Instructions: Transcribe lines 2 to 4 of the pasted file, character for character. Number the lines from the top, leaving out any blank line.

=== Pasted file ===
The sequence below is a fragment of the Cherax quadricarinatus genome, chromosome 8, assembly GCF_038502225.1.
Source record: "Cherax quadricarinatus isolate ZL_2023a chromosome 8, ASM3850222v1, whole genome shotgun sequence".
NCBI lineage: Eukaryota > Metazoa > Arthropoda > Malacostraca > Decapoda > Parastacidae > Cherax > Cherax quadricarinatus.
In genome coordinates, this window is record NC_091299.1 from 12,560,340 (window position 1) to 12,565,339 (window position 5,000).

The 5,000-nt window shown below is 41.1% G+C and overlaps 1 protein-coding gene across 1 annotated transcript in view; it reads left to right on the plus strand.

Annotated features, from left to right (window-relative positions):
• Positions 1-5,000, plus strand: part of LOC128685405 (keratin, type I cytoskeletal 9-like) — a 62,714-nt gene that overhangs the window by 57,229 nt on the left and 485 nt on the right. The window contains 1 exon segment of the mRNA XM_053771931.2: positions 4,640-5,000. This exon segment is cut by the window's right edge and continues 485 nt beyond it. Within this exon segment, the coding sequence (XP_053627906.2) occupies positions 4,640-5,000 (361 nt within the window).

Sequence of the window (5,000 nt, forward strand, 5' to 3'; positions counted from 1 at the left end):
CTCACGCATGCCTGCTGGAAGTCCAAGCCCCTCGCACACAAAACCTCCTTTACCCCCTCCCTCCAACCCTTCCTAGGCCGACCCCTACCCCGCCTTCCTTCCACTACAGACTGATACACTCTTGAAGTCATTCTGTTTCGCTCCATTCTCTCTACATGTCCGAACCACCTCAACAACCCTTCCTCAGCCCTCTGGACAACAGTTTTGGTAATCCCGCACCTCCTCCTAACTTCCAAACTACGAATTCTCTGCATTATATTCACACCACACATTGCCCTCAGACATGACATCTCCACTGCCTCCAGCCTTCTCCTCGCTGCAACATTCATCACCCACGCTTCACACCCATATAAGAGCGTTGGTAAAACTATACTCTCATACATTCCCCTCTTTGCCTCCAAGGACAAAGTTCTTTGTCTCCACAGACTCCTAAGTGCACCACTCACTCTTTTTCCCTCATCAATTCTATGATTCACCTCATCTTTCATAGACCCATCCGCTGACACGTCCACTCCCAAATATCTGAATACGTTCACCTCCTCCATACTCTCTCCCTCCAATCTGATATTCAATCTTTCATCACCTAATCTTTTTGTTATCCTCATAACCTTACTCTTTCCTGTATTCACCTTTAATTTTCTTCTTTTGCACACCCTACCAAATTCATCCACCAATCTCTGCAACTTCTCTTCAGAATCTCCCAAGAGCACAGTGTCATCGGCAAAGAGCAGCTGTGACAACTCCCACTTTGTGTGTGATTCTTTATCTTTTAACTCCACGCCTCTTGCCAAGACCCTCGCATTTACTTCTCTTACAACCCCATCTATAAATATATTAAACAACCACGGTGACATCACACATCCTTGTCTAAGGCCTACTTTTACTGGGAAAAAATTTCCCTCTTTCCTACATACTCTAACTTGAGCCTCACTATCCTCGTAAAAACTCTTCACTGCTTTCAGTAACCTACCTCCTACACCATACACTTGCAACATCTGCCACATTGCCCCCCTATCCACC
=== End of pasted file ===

Source record: "Cherax quadricarinatus isolate ZL_2023a chromosome 8, ASM3850222v1, whole genome shotgun sequence".
NCBI lineage: Eukaryota > Metazoa > Arthropoda > Malacostraca > Decapoda > Parastacidae > Cherax > Cherax quadricarinatus.
In genome coordinates, this window is record NC_091299.1 from 12,560,340 (window position 1) to 12,565,339 (window position 5,000).